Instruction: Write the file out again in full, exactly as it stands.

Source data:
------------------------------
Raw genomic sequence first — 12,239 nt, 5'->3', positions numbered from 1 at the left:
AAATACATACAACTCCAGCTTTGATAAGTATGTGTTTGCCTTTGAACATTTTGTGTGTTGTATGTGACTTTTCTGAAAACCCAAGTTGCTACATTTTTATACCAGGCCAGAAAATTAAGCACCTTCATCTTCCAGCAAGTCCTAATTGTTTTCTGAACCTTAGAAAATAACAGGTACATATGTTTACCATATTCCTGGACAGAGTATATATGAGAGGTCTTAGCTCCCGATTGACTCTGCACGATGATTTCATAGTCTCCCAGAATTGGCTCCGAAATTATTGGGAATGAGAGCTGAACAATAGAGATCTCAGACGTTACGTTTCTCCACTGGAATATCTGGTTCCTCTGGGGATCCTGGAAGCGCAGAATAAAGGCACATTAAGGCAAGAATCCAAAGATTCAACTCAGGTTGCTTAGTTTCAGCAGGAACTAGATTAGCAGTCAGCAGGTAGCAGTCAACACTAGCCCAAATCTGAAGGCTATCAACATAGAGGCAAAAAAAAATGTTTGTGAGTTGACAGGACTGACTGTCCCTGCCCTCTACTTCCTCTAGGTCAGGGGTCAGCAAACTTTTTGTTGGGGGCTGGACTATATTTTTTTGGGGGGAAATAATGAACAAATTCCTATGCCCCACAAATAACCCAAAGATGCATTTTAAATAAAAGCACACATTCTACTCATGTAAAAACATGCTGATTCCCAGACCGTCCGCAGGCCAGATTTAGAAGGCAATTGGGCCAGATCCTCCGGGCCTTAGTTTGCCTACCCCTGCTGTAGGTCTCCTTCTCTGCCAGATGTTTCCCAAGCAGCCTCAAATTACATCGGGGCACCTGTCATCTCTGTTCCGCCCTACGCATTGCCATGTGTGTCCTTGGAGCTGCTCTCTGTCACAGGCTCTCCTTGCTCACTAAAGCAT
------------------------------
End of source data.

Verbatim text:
Raw genomic sequence first — 12,239 nt, 5'->3', positions numbered from 1 at the left:
AAATACATACAACTCCAGCTTTGATAAGTATGTGTTTGCCTTTGAACATTTTGTGTGTTGTATGTGACTTTTCTGAAAACCCAAGTTGCTACATTTTTATACCAGGCCAGAAAATTAAGCACCTTCATCTTCCAGCAAGTCCTAATTGTTTTCTGAACCTTAGAAAATAACAGGTACATATGTTTACCATATTCCTGGACAGAGTATATATGAGAGGTCTTAGCTCCCGATTGACTCTGCACGATGATTTCATAGTCTCCCAGAATTGGCTCCGAAATTATTGGGAATGAGAGCTGAACAATAGAGATCTCAGACGTTACGTTTCTCCACTGGAATATCTGGTTCCTCTGGGGATCCTGGAAGCGCAGAATAAAGGCACATTAAGGCAAGAATCCAAAGATTCAACTCAGGTTGCTTAGTTTCAGCAGGAACTAGATTAGCAGTCAGCAGGTAGCAGTCAACACTAGCCCAAATCTGAAGGCTATCAACATAGAGGCAAAAAAAAATGTTTGTGAGTTGACAGGACTGACTGTCCCTGCCCTCTACTTCCTCTAGGTCAGGGGTCAGCAAACTTTTTGTTGGGGGCTGGACTATATTTTTTTGGGGGGAAATAATGAACAAATTCCTATGCCCCACAAATAACCCAAAGATGCATTTTAAATAAAAGCACACATTCTACTCATGTAAAAACATGCTGATTCCCAGACCGTCCGCAGGCCAGATTTAGAAGGCAATTGGGCCAGATCCTCCGGGCCTTAGTTTGCCTACCCCTGCTGTAGGTCTCCTTCTCTGCCAGATGTTTCCCAAGCAGCCTCAAATTACATCGGGGCACCTGTCATCTCTGTTCCGCCCTACGCATTGCCATGTGTGTCCTTGGAGCTGCTCTCTGTCACAGGCTCTCCTTGCTCACTAAAGCAT